#AskELJames: The Poignant & Profitable Martyrdom of E.L. James

CHzU1xkVAAAMl90Roman emperors knew a thing or two about how to keep a population happy: bread and circuses. They built a coliseum to do it, complete with cringing Christians and half-starved, rabid lions.

While most of the media fans itself, disingenuous and titillated, over the delicious #AskELJames Twitter Slaughter, there are PR executives high-fiving each other over a brilliant marketing strategy.

Do you honestly believe that E.L. James’s new offering ‘Grey’ would be garnering the kind of press attention in the Independent, The NY Daily News, The Mirror, Huffington Post, Time, the Daily Mail, the Guardian, yeah, you get the idea.

Ms James is not a PR newbie, and neither is her publisher. Lord knows they can afford the very best when it comes to social media strategists. And any competent social media public relations person worth their fee could have told you exactly how the #AskELJames session was going to go down. It might have been convincing as an unintentional PR gaff 8 years ago, but not now.

It went down exactly as it was supposed to, with all the drama of a witch burning or the martyrdom of St. Sebastian: the cruel, ravening hoards; the occasional tweets of sympathy; the outrage; the righteous indignation; the blocking; the snarky subtweeting. This was online smackdown spectacle at its finest.

And I don’t believe for a single moment that anyone in E.L. James’ camp was naive enough not to have expected it. In fact, I’m sure they banked on it. They’ve now written the game book on how to perk up sales on an abysmal follow-up novel.

And perhaps I am naive for being stunned that all the people participating in the spectacle couldn’t figure this out. Apparently, our appetite for virtual bloodsport trumps our ability to recognize a manipulative piece of social media marketing every time.

Nor am I surprised at how little dignity E.L. James has, how little self-respect as a writer, and how non-existent her regard the genre she writes into. Not only has she succeeded in ensuring the mainstream believes that erotica is a talentless, craftless, politically, sexually, economically oblivious genre, but now she will also have succeeded in convincing us that we’re all media-whores too. Because, although I don’t flatter myself that many will read this post, the penny will – eventually – drop.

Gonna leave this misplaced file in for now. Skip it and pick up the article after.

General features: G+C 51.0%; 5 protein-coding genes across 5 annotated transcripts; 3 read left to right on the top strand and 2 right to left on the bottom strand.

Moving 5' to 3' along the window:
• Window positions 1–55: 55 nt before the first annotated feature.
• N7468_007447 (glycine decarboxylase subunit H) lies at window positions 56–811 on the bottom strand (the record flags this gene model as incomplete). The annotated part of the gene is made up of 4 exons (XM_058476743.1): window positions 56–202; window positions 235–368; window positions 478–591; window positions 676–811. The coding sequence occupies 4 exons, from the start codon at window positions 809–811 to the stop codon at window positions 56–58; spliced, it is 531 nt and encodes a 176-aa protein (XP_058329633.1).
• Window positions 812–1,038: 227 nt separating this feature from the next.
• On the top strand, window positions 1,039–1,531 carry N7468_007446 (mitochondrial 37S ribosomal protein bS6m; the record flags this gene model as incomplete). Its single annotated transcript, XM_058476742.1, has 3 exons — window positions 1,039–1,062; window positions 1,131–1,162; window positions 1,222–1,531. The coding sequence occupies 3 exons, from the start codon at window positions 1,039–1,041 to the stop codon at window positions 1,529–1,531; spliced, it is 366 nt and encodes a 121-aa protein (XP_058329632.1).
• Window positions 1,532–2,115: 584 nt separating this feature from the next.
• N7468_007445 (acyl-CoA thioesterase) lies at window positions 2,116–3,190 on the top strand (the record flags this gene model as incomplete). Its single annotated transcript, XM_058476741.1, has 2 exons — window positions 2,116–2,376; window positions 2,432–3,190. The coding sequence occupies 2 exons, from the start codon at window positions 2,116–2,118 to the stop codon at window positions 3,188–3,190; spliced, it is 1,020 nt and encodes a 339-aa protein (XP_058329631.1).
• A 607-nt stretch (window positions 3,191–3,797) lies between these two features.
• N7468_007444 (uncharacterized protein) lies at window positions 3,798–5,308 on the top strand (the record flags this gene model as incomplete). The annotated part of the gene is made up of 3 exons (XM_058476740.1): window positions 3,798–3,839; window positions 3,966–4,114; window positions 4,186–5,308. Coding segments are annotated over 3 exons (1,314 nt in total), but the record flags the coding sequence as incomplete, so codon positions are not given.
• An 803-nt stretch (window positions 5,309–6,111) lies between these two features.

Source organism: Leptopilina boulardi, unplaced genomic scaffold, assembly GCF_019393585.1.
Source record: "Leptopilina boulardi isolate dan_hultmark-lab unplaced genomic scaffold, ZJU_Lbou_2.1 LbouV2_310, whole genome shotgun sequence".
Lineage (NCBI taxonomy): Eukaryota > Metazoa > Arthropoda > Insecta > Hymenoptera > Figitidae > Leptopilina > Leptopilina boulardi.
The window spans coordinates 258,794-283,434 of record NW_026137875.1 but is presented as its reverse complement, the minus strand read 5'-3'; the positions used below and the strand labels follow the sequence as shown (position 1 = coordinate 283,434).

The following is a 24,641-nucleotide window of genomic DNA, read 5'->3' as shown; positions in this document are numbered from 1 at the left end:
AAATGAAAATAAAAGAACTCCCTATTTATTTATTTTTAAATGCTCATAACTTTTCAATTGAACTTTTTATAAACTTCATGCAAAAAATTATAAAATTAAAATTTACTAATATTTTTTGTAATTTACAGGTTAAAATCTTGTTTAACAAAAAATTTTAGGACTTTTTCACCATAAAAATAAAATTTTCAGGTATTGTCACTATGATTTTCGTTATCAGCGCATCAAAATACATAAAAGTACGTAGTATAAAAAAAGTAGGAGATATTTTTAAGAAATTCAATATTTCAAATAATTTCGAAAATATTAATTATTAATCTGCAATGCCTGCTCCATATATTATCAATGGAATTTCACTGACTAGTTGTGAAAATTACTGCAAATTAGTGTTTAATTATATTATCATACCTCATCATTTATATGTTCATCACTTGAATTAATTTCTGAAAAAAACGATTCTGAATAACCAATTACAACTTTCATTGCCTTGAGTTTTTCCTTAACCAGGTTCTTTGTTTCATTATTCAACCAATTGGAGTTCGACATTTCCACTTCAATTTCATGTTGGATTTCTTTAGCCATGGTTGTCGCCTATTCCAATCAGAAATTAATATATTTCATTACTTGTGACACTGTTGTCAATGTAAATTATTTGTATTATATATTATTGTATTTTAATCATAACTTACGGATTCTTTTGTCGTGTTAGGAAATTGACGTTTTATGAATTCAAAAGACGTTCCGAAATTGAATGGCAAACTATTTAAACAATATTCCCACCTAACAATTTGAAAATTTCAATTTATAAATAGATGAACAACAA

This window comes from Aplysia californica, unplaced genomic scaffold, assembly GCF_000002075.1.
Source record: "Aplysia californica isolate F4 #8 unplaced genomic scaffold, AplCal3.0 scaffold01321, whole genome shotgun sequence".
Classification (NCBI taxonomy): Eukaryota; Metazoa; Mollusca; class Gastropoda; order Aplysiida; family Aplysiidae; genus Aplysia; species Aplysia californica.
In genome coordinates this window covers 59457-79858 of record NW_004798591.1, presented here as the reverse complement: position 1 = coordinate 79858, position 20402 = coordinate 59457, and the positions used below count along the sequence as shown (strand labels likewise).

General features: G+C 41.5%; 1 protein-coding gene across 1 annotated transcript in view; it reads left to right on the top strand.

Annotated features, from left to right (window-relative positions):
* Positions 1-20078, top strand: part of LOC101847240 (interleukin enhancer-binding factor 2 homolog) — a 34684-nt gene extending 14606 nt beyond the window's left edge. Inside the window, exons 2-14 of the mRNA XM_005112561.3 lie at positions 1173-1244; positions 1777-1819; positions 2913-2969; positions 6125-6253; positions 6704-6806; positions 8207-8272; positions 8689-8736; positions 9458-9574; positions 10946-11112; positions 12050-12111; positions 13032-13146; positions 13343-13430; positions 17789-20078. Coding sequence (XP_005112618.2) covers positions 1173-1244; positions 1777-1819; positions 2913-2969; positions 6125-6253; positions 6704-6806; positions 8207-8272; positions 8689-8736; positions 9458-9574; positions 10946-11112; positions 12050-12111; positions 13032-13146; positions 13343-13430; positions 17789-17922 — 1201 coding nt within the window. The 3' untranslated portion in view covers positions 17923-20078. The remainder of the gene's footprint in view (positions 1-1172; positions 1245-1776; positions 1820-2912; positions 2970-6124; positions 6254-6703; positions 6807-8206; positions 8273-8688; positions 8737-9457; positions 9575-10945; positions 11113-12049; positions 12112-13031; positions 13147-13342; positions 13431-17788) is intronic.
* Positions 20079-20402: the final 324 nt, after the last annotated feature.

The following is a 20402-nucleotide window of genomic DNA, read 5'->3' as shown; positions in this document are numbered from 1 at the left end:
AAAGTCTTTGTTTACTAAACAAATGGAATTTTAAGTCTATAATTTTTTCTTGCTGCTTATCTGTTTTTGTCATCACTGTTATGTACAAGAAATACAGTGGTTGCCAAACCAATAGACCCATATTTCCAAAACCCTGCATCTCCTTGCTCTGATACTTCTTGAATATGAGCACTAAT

Meanwhile, what fascinates me is this: Fifty Shades of Grey sold over 100 Million copies worldwide. For all its literary deficit, its unreflective representation of women who will sacrifice their sexual preferences to get ‘love’, and its badly-researched portrayal of BDSM, it addressed an appetite the reading public had for unapologetic, explicit erotic content in a novel aimed at women. And yet it’s clear that many, many people feel so ambivalent about that need, and consuming a product that addressed it, that my guess is that a fair number of them have taken hypocritical glee in nailing the woman who brought it to them to a cross. How many people read that book with their hands in their crotch, felt guilty about it, and took out their sense of shame on its author? Many.

The PR machine behind the Fifty Shades brand is entirely aware of this particularly ugly little example of social neurosis. And they’re profiting from it greatly. Because for all the derisive furour, I’d conservatively estimate that 500,000 women just penciled ‘Grey’ on their shopping list.

You know, “just to see what all the fuss is about”, and so they can talk about how awful it was with their friends after a quick wank.

P.S. Behind this rather bitter post is a message I failed to get across. There are glorious, eloquent, intensely literary erotica writers out there. There are exquisite novels that both arouse and deepen our understanding of who we are as erotic creatures. And they aren’t getting read because the public’s perception of the genre is so negative.  Good erotica contextualizes erotic desire, confronts us with our own discomforts, holds a mirror to our erotic fantasies. Like any good piece of literature, good erotic fiction allows us to know ourselves better. Not by pretending to be self-help manuals, or models best practices of sexual etiquette, but by being a witness to the powerful way desire works on both our inner and outer lives.

 

 

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